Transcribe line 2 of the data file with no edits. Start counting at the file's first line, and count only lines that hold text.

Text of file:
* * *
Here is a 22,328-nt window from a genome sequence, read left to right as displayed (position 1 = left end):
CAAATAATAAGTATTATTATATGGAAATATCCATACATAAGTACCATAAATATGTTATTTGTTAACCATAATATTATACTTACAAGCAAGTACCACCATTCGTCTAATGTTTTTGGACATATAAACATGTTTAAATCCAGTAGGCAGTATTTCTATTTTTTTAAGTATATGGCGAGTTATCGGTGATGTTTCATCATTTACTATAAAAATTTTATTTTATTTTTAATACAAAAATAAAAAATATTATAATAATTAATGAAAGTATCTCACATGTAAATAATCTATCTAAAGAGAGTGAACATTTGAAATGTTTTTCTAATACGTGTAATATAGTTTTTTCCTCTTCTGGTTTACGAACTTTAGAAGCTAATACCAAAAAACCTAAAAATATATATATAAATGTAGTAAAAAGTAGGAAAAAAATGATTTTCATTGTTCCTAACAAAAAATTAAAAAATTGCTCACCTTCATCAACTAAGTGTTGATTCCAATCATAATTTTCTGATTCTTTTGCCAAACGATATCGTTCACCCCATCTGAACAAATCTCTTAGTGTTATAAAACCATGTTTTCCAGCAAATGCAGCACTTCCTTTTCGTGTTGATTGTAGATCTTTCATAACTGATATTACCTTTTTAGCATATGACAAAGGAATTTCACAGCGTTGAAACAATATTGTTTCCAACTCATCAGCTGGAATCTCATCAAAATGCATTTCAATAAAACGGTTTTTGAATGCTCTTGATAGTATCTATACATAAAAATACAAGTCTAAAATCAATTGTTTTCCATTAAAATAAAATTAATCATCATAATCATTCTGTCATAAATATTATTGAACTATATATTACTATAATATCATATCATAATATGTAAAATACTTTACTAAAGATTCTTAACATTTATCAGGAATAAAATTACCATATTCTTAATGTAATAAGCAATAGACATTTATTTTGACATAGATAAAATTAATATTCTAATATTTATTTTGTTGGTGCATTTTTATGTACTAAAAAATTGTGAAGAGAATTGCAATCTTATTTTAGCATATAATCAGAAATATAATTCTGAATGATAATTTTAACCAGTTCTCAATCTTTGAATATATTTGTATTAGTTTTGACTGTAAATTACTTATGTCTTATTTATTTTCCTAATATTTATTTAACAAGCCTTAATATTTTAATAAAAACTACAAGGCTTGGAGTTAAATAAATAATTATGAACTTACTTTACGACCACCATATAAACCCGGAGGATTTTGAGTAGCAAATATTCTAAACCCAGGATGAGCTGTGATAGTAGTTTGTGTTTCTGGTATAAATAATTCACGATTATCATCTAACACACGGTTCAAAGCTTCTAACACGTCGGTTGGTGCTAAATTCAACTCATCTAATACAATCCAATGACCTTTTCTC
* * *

CAAATAATAAGTATTATTATATGGAAATATCCATACATAAGTACCATAAATATGTTATTTGTTAACCATAATATTATACTTACAAGCAAGTACCACCATTCGTCTAATGTTTTTGGACATATAAACATGTTTAAATCCAGTAGGCAGTATTTCTATTTTTTTAAGTATATGGCGAGTTATCGGTGATGTTTCATCATTTACTATAAAAATTTTATTTTATTTTTAATACAAAAATAAAAAATATTATAATAATTAATGAAAGTATCTCACATGTAAATAATCTATCTAAAGAGAGTGAACATTTGAAATGTTTTTCTAATACGTGTAATATAGTTTTTTCCTCTTCTGGTTTACGAACTTTAGAAGCTAATACCAAAAAACCTAAAAATATATATATAAATGTAGTAAAAAGTAGGAAAAAAATGATTTTCATTGTTCCTAACAAAAAATTAAAAAATTGCTCACCTTCATCAACTAAGTGTTGATTCCAATCATAATTTTCTGATTCTTTTGCCAAACGATATCGTTCACCCCATCTGAACAAATCTCTTAGTGTTATAAAACCATGTTTTCCAGCAAATGCAGCACTTCCTTTTCGTGTTGATTGTAGATCTTTCATAACTGATATTACCTTTTTAGCATATGACAAAGGAATTTCACAGCGTTGAAACAATATTGTTTCCAACTCATCAGCTGGAATCTCATCAAAATGCATTTCAATAAAACGGTTTTTGAATGCTCTTGATAGTATCTATACATAAAAATACAAGTCTAAAATCAATTGTTTTCCATTAAAATAAAATTAATCATCATAATCATTCTGTCATAAATATTATTGAACTATATATTACTATAATATCATATCATAATATGTAAAATACTTTACTAAAGATTCTTAACATTTATCAGGAATAAAATTACCATATTCTTAATGTAATAAGCAATAGACATTTATTTTGACATAGATAAAATTAATATTCTAATATTTATTTTGTTGGTGCATTTTTATGTACTAAAAAATTGTGAAGAGAATTGCAATCTTATTTTAGCATATAATCAGAAATATAATTCTGAATGATAATTTTAACCAGTTCTCAATCTTTGAATATATTTGTATTAGTTTTGACTGTAAATTACTTATGTCTTATTTATTTTCCTAATATTTATTTAACAAGCCTTAATATTTTAATAAAAACTACAAGGCTTGGAGTTAAATAAATAATTATGAACTTACTTTACGACCACCATATAAACCCGGAGGATTTTGAGTAGCAAATATTCTAAACCCAGGATGAGCTGTGATAGTAGTTTGTGTTTCTGGTATAAATAATTCACGATTATCATCTAACACACGGTTCAAAGCTTCTAACACGTCGGTTGGTGCTAAATTCAACTCATCTAATACAATCCAATGACCTTTTCTC